Op-ed: The real answer to the housing crisis is permanence

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Op-ed: The real answer to the housing crisis is permanence

A rendering of Sylmar Terrace in Los Angeles, which will provide affordable housing for veterans once complete. (Courtesy GGA+)

When I arrived in Los Angeles in 1988 as a young UCLA grad student, the city was buckling under the weight of an expanding homeless population—a catastrophic humanitarian crisis of its time, shaped by a perfect storm of inflation, high unemployment, scarcity of affordable housing, and the erosion of public welfare safety nets. Encampments spilled along freeways and under bridges, with tents a common sight strewn along sidewalks across Downtown. By the end of the Reagan presidency, Los Angeles had become the homeless capital of the United States.

Nearly 34 years later, this time under the duress of a pandemic, we are staring at a hauntingly similar and more pervasive landscape. With an estimated 66,436 people experiencing homelessness in Los Angeles County and 41,290 in the city proper according to the most recent 2020 count by the Los Angeles Homeless Services Authority, L.A. now ranks only behind New York.

The figures inform us that we are following the footsteps of yesterday’s mistakes, prioritizing immediate action without a promise of lasting solutions.

A low slung blue building to address the housing crisis
The Willows, a supportive housing complex that integrates biophilic principles (Ric Berryman)

Today, tiny home encampments, overnight shelters, and other temporary measures continue to be prescribed in the swelling tide of a growing homeless population. Individually and in sum, these band-aid prescriptions have failed to offer those experiencing homelessness a path toward long-term stability.

By contrast, the development of permanent supportive housing guided by trauma-informed design prioritizing basic human needs—an individual’s sense of privacy, safety, personal dignity, and the opportunity for choice—can and will offer a recuperative path.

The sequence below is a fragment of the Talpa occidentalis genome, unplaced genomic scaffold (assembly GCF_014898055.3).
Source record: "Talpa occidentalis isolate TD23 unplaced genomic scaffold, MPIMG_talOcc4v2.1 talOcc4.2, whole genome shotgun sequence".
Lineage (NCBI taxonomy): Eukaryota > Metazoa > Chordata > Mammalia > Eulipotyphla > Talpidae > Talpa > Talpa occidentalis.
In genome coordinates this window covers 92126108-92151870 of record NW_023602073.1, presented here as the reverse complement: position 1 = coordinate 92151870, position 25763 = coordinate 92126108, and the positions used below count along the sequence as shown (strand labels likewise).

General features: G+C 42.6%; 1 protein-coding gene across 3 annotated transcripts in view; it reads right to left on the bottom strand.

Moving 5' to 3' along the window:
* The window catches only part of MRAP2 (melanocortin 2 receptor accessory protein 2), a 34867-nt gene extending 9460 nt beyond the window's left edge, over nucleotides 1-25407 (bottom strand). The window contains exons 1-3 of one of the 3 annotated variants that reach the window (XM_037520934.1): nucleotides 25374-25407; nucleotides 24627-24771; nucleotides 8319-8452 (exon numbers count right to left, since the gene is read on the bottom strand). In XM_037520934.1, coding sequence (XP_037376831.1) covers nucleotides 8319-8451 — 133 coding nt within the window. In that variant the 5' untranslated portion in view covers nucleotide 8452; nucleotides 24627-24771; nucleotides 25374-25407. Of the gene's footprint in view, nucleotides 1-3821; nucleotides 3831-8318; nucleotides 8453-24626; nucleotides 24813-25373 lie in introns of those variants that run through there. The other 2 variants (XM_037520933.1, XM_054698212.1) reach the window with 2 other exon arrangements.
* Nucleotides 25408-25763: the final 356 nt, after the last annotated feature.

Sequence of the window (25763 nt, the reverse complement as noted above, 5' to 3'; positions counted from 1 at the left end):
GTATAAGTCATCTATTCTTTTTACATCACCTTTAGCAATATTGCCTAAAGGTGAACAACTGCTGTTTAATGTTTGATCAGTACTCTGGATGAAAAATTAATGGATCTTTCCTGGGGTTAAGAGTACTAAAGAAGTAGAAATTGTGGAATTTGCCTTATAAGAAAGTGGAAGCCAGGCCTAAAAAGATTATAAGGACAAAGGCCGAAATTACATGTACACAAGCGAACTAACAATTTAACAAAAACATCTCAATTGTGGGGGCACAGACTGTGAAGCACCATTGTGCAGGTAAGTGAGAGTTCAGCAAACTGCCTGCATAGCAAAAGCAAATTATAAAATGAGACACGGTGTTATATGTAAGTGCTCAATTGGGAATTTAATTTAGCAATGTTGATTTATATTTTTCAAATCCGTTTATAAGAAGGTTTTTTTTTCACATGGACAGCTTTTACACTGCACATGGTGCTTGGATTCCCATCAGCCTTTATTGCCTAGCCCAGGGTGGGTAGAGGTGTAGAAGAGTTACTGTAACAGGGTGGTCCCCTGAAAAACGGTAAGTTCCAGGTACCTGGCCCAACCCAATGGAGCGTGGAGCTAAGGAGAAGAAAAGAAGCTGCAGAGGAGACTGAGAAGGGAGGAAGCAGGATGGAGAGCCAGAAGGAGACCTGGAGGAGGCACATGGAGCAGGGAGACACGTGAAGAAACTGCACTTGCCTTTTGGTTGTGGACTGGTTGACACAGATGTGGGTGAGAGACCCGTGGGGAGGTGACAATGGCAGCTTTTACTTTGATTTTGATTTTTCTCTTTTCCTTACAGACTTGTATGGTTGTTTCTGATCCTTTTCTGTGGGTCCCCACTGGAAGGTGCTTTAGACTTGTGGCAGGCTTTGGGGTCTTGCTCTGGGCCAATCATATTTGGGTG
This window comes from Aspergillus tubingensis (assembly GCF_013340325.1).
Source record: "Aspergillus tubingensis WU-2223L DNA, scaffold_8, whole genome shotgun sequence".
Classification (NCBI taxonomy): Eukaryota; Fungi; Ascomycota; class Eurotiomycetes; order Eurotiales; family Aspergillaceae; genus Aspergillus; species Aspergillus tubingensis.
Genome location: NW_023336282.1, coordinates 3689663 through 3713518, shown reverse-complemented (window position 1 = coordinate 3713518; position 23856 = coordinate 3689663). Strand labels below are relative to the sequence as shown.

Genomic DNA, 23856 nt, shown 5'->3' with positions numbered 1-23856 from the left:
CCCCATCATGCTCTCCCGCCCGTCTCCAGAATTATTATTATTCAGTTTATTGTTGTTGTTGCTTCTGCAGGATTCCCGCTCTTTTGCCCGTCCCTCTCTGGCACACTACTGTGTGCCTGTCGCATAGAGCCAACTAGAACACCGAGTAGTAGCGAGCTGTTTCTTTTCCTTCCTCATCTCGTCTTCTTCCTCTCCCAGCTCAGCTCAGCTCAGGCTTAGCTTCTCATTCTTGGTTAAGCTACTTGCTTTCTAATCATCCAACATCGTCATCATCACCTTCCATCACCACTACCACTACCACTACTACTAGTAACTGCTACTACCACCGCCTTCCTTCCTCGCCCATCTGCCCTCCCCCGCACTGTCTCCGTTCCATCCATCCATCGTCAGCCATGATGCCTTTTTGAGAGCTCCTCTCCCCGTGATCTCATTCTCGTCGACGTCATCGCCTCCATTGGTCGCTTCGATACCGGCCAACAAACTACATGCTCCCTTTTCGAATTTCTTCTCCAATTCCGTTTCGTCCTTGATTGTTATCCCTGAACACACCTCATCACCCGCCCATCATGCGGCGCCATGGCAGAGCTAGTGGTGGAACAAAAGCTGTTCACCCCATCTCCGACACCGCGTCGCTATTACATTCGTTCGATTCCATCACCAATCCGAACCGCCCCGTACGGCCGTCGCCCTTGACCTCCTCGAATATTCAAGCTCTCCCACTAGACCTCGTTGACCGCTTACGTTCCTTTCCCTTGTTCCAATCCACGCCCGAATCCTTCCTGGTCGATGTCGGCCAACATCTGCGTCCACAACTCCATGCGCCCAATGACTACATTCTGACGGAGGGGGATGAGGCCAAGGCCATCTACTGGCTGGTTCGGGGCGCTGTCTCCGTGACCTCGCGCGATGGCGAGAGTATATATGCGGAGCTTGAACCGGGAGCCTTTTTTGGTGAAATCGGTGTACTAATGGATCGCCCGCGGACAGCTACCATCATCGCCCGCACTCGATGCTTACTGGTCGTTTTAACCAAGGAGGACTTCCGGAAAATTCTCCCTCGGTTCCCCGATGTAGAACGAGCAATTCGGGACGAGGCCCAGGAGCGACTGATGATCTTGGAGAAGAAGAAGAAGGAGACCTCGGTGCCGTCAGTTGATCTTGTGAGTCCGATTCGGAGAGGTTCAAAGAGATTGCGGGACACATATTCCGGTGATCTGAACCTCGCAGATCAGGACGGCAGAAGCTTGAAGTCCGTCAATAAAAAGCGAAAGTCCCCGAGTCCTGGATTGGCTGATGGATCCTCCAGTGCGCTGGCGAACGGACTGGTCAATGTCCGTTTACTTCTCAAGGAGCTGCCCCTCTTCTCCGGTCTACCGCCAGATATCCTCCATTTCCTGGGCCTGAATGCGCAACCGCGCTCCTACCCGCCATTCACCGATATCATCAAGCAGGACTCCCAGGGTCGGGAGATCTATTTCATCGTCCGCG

The challenge we face today is one of awareness. The design industry must begin to collectively prescribe to the belief that paying attention to architectural details, choice of materials, and an active interest in the needs and wants of the intended occupants of spaces we design signals an important message, one that says, “You matter.” In following a framework of trauma-informed design we can elevate a person’s sense of self, offering them a sense of dignity we ourselves associate with any place we call “home.”

For example, imagine someone who has lived on the street for years being brought into communal housing, then asked to use open gang showers. Being required to undress and take a shower in the open can expose an individual to a degree of trauma formed over months, or even years, surviving out on the street. By designing a private drying area outside of the shower of no more than 10 square feet, architects can give that human being a sense of control, safety, dignity, and autonomy.

A common dining room
Shared space inside the Willows (Ric Berryman)

As important as they may be in response to a devastating crisis, tiny home villages offer a rather harsh and severe living environment. In their planning and accommodations, Tiny Home campuses are largely informed by budgetary, maintenance, and operational concerns. Inherently claustrophobic, the 6-by-8-foot tiny homes are lined up in a grid in a sea of asphalt with a complete void of any landscape or vegetation. Fenced in with highly controlled access and limiting “house rules”, and night lighting equivalent to that of car sales lots, these campuses offer little in restoring the inhabitant’s mental health.

Any meaningful, impactful solution in response to homelessness must begin with the belief that quality housing is a human right. Designing a building for people who have been completely marginalized for years requires a degree of empathy guided as much by questions, as by the execution of its proposed solutions. How do you build a space for people who have been traumatized and marginalized? Does this space make its occupant feel physically safe, and provide a healing and recuperative environment?

Putting a roof over their heads must be merely the beginning in serving those experiencing homelessness, not its conclusion.

A housing complex on a hill
Sylmar Terrace (Courtesy GGA+)

Ali Barar is the Managing Principal at GGA+ and is responsible for the firm’s strategic growth, corporate management, and developing client relationships. Ali also leads the firm’s housing practice and is a recognized leader in the industry for affordable and urban mixed-use projects.